Do Our Family Treasures Have a Secret Life?

Objects

We all have them. Those items we gather as we move through our life. They may have been handed down to you by your parents, grandparents or passed down from many generations. It could even be a silly souvenir that you purchased on that great family vacation a few years ago. If you still do not know what I mean, these are the things you would grab as you leave because of a fire. You know the things that have no monetary value, but are priceless because selling them would be like selling a part of yourself. Do the people in your family know their story? Do they have a secret life so that their story is not known? Their story is your story, your family’s story and needs to be told.

I have just finished reading “The Secret Life of Objects” written by Dawn Raffel. The author would choose an object, her 14-year-old son Sean Evers, would provide the illustration. Dawn would select an object as a coffee mug, rocking chair, watch, prayer-book, just an ordinary item until she told their story. Then they would come to life because their story was her story and that of her family’s. In her telling the stories of these objects, we learned the deep meaning they had for her but also served in the forming of her memoir. The book is an enjoyable read, and I came to an end way too soon. I recommend that anyone doing genealogy read this book.

Chalk board from the school days of Emma Craft.

Chalk board from the school days of Emma Craft.

Pictured above is the slate chalk board that was used in school by Emma Craft. Emma was my wife’s great-grandmother and was born in June of 1866. You may not be able to see in the photograph where Emma carved her name into the wood. At the time, she was going to school this would have been used to work out math problems and many other exercises. Paper cost money and the chalk board was used in place of paper. Also, her school would have been a one room school house. Emma was married at age 25 to Oreon Monty. According to the write up in the Plattsburgh Sentinel “A very pretty wedding was that of Miss Emma Craft and Mr. Owen Montey, which took place at the residence of the bride’s father, Mr. Stephen Craft, ..at five o’clock, P.M..” Please note the complete misspelling of the Groom’s name. The article goes on to say ” Supper was served, and a most agreeable air of sociability prevailed…They were the recipients of many beautiful and valuable gifts, tokens of love and friendship.” Pictured below is a homemade cedar chest that was made for her wedding day. Draped over the lid is a hand embroidered pillow case that was crafted by Emma’s daughter Florence Monty Gonya, my wife’s great aunt. My wife has very fond memories of riding her bike to the Gonya farm and visiting with her great aunt.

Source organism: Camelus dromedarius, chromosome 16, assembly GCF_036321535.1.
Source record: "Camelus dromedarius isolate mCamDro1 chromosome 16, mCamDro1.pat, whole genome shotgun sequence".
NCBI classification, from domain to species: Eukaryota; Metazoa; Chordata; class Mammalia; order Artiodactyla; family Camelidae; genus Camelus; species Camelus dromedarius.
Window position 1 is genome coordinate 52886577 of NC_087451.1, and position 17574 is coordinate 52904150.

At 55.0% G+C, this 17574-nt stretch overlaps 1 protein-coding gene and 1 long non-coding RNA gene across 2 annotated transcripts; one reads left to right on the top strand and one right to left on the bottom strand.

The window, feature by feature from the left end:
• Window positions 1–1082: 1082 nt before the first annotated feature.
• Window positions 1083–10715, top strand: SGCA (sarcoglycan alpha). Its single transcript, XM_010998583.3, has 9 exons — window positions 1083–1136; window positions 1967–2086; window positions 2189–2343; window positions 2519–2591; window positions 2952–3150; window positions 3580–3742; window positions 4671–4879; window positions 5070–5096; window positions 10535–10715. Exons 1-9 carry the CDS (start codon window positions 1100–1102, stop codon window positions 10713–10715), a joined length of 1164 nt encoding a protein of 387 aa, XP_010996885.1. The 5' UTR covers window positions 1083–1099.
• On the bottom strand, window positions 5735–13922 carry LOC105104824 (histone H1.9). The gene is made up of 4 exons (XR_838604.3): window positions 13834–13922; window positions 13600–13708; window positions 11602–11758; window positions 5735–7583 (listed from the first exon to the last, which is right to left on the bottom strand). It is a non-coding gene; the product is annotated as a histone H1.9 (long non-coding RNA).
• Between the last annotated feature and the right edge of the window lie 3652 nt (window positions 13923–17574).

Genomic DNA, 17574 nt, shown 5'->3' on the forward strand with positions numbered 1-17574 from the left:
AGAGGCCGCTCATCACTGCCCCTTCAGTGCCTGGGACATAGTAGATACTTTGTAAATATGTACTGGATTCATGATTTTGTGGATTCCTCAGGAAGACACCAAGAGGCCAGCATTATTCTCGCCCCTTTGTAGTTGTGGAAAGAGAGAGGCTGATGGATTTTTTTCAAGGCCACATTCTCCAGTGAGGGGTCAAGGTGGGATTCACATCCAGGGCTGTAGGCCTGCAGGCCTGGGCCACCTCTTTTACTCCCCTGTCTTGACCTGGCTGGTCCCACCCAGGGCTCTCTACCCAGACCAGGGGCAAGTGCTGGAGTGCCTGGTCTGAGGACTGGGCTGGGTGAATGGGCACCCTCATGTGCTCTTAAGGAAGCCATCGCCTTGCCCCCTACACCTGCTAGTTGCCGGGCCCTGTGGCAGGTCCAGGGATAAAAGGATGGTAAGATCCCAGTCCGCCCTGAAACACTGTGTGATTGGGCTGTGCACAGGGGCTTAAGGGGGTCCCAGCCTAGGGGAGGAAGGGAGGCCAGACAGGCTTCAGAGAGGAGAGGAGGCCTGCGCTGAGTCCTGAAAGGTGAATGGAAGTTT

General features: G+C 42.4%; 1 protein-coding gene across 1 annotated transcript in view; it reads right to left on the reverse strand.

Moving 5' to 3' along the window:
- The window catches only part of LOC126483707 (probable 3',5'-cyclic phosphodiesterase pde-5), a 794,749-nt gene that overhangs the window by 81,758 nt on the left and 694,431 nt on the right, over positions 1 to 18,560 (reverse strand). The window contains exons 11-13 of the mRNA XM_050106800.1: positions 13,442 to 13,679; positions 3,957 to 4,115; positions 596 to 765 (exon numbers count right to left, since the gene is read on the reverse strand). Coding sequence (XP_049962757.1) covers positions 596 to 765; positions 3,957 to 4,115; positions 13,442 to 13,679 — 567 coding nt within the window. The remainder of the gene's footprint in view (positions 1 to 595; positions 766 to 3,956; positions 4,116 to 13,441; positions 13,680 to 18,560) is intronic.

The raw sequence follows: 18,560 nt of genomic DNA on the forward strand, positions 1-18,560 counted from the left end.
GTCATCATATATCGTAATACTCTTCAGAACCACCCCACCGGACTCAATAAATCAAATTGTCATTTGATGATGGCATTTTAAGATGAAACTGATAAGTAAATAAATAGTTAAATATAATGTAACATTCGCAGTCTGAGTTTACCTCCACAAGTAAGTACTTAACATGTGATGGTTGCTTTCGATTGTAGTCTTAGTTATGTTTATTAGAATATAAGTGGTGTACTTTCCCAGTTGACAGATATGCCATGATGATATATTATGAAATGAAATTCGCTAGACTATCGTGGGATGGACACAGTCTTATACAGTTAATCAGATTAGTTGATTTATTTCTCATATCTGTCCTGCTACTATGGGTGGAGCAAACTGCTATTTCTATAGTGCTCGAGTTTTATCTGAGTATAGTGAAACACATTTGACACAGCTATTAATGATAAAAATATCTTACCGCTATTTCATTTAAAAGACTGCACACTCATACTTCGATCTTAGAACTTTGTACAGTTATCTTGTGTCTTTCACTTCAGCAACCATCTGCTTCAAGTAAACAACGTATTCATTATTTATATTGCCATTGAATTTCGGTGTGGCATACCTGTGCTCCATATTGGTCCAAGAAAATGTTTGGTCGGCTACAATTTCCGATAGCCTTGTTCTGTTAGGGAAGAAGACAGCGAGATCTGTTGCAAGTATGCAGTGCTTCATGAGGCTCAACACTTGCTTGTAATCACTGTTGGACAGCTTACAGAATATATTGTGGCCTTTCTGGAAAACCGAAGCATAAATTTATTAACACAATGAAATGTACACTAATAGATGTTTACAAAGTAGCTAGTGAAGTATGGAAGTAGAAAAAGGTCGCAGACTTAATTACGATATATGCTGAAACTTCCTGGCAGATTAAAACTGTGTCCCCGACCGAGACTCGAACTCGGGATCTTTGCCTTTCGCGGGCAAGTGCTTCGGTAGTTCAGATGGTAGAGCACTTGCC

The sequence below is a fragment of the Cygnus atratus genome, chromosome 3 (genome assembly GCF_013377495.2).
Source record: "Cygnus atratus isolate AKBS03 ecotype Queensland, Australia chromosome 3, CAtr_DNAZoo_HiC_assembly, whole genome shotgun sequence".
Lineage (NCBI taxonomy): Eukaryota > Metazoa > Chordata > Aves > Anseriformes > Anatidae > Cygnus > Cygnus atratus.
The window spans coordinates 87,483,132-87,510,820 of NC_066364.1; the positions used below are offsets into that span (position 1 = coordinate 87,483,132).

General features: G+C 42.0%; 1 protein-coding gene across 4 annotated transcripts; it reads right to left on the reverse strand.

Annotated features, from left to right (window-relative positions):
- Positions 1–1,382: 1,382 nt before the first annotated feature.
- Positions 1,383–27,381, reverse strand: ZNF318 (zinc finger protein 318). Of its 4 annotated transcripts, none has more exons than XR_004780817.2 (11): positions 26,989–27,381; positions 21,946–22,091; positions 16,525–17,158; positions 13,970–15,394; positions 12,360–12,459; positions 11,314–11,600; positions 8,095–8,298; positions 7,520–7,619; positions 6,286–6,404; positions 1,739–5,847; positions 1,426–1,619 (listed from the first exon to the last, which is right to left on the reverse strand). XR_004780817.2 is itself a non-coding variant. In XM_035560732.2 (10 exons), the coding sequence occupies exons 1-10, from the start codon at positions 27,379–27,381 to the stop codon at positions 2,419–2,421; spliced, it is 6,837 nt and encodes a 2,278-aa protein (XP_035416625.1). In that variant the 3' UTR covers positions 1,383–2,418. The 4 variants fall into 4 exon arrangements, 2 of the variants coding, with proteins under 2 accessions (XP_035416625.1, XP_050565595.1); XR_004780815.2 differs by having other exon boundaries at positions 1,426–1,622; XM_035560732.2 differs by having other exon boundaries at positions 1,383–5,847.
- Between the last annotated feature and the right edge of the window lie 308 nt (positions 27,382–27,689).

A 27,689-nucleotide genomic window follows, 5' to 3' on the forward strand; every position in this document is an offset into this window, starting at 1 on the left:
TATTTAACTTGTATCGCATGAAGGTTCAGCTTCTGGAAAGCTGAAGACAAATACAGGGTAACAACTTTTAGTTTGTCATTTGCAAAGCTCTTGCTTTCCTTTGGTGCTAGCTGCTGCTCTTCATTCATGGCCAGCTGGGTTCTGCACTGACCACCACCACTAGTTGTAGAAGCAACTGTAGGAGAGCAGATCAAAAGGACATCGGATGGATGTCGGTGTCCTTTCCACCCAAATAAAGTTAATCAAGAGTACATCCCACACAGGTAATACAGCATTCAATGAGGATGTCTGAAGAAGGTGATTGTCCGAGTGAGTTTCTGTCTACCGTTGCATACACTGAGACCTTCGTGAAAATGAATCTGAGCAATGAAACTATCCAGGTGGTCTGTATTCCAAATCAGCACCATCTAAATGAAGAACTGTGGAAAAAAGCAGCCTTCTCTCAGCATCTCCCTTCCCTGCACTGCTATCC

Cedar Chest and Pillow Case.

Cedar Chest and Pillow Case.

The clock you see pictured below at one time hung in my grandmother’s living room. It does not work now but as a child I could watch the movements of that clock and day-dream the time away. Since my grandmother lived just a few blocks from me, I would often go to her house for a visit. I especially liked Sunday dinners at grandma’s house. She was a great cook and the meals were always delicious. I would always know where my seat was. It was the one with a bottle of Coke by the plate. Drinking soda with your meal was not allowed in my house. However, at grandma’s house she overruled this and the soda was mine. My grandmother died when I was 24 years old. I was told I could take anything I wanted from her house. The only thing that I could think of was this clock. It reminds me of days that seem so far away.

Grandmother's Living room clock.

Grandmother’s Living room clock.

Objects from the life of Robert Lyon.

Objects from the life of Robert Lyon.

The above picture is of a wooden bowl with its cover, and a certificate admitting Robert A Lyon the privilege of practicing law in New York State Courts. Robert was to leave for war soon after his high school graduation. The army put him through some college, but after a couple of years he found himself on the way to Italy. He was to be a clerk typist but at various times found him operating a Browning Automatic Rife or as they were called a BAR. Italy was to touch Robert in a very special way. As Robert tells it, he did not keep his derriere low enough and collected some shrapnel and a purple heart. He never told his mother about being wounded. Instead, he brought back that wooden bowl. We have hundreds of letters that Robert wrote to his mother during the war. By reading them, you see the formation that made him the man he became. Once back from the war he got married, worked and got a law degree all at the same time. He set up his law practice in rural northern New York. He worked at night at a dairy farm to earn the money needed to get his law office going. When he died almost every farmer in the county were his clients. My wife has memories of him being paid off in vegetables and meat from these farms. I was with him one day when somebody asked him what type of law he practiced. He smiled and answered “oh anything that comes through the door”.

The picture below is of an old World War 2 garrison cap. I cannot begin to tell you the hours I spent playing with that hat. With that hat, I was the general that led his troops into battle that we always won. We would play outside for hours saving the world from the bad guys. I would even put it on when playing with my plastic army men indoors. However before I wore it, my father had use of it and not for play. It was part of the uniform that my father wore while he was in the army during World War 2. I now have his medals and the knowledge of the terrible price that came with that cap. He saw more bloodshed and inhumanity than anyone should ever have to. When he came home from the war, he got married and went to work every day at the foundry. He would speak very little about the war. He kept it locked up inside and also in a heavy footlocker. There it stayed waiting for a young boy to discover. The flag in the picture covered my father’s casket. He died when I was fifteen years old. It’s funny the things you never forget. When they handed the folded flag to my mother, the airman said, “from a grateful nation”.